University of Wisconsin Madison College of Engineering
You are here:
  1. Engineering Physics, EP > 
  2. Academics > 
  3. Undergraduate - EMA/NE/EP > 
  4. Research projects

 

Research projects for the BS degree in engineering physics

 

Rather than the traditional focus on design in an engineering undergraduate degree, the Engineering Physics degree is focused on research. EP majors spend two years on common math, science, engineering and liberal electives courses and then specialize in a research-active emerging technology focus area. This includes a research project in which EP majors work closely with a faculty research mentor, accumulate eight research credits over their last four semesters, and complete a research thesis.

 

The first course in the research sequence — EP 468, Introduction to Engineering Research — assists students in learning about the research process and identifying a research project, in order to provide them with a successful launch into their research. This is the first in a series of four courses in the research sequence that were developed to guide students in their pursuit of research and completion of a thesis. The research sequence courses also provide connections between the students in the EP major and a supportive framework for engaging in research.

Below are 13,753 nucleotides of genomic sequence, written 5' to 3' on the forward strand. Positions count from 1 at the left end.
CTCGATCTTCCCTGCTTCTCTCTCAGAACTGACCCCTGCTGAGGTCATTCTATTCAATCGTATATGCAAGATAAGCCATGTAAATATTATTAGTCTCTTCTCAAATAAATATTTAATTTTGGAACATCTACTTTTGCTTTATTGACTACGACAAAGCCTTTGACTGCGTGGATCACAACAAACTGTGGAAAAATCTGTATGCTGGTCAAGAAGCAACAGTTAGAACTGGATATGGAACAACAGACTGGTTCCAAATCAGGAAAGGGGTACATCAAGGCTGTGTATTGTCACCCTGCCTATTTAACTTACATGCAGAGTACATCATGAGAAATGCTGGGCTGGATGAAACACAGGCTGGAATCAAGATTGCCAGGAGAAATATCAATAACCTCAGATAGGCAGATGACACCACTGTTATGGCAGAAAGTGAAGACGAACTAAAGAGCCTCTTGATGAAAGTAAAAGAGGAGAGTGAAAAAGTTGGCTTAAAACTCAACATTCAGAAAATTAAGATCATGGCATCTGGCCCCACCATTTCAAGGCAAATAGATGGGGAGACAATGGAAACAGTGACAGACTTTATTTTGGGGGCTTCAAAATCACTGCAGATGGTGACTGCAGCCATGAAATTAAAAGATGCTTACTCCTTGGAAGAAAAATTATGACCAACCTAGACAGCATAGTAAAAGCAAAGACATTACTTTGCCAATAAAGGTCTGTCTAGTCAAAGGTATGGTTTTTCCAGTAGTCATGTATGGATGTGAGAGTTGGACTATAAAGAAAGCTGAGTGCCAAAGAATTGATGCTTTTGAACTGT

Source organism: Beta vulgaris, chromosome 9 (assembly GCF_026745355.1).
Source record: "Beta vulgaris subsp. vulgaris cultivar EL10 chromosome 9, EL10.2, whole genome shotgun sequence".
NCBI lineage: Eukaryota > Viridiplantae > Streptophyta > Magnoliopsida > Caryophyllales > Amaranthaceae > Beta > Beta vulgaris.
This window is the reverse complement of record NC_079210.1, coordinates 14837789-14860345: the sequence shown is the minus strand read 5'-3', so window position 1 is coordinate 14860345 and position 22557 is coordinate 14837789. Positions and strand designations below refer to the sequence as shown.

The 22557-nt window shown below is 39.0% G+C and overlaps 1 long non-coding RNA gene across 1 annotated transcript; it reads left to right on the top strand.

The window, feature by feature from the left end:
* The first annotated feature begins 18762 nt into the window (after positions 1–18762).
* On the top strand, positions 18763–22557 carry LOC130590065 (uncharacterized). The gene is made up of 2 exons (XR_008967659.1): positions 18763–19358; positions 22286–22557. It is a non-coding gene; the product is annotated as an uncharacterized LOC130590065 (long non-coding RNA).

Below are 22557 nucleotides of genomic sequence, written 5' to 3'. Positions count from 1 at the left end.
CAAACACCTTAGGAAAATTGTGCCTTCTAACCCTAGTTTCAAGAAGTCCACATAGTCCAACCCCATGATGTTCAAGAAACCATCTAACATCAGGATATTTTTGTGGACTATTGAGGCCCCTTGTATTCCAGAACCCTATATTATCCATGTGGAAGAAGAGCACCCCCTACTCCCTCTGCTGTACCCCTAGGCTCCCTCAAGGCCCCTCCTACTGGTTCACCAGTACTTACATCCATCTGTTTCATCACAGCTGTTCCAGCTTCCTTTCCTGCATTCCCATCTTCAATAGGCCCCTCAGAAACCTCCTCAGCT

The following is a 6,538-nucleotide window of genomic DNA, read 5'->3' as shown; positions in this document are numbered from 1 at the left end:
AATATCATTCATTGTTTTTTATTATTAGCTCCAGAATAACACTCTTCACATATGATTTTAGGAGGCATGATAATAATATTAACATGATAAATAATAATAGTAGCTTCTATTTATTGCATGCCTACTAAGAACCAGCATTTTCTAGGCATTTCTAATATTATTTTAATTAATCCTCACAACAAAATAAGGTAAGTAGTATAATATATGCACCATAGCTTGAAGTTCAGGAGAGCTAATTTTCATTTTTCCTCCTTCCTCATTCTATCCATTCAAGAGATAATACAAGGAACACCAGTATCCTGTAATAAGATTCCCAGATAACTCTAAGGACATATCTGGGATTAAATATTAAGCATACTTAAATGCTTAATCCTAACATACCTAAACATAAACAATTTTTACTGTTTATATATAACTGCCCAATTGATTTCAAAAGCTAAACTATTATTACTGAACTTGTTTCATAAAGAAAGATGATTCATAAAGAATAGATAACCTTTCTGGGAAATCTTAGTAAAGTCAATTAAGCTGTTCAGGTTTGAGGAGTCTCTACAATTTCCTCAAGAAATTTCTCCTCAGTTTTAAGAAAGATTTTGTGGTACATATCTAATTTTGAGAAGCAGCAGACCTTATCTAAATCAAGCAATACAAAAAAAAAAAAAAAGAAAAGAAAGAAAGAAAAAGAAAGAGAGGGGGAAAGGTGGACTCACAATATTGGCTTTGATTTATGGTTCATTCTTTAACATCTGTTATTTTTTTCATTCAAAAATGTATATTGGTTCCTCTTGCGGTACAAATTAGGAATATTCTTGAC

In the subsequent courses of the research sequence, a student works with their faculty mentor to formulate a research proposal, conducts the research to solve or otherwise address the problem, and presents their research in a written thesis and oral defense of the results. Throughout this process, the EP research students meet weekly to develop and hone their skills. Frequently the advanced students meet in conjunction with the EP 468 students to provide guidance and promote community amongst students in the major.

 

Examples of past thesis topics completed by EP students

 

Kevin Gotrik:
Surface Studies of Random Block Copolymer PS-r-P2VP on Silicon Substrates by Near Edge X-Ray Adsorption Fine Structure (NEXAFS) Spectroscopy
Adam Jandl:
Development of Flexible Ferroelectric Thin Films for Use in Memory Applications
Eric Newton:
Asymptotic Analysis of Crack Tip Fields in Ductile Single Crystals with Cubic Symmetry
Andrew Scholbrock:
Attribute Management in ACIS Based Geometry Files
John P Sheehan:
Isolating Pseudowaves for Use in Determining Relative Ion Concentrations in a Multi-Ion Species Plasma
Shauheen Soofi:
The Elastic Modulus of Matrigel as Determined by Atomic Force Microscopy
Stephen Throson:
Use of a Non-Ambipolar Electron Source To Produce a Plasma in a Multi-Dipole Chamber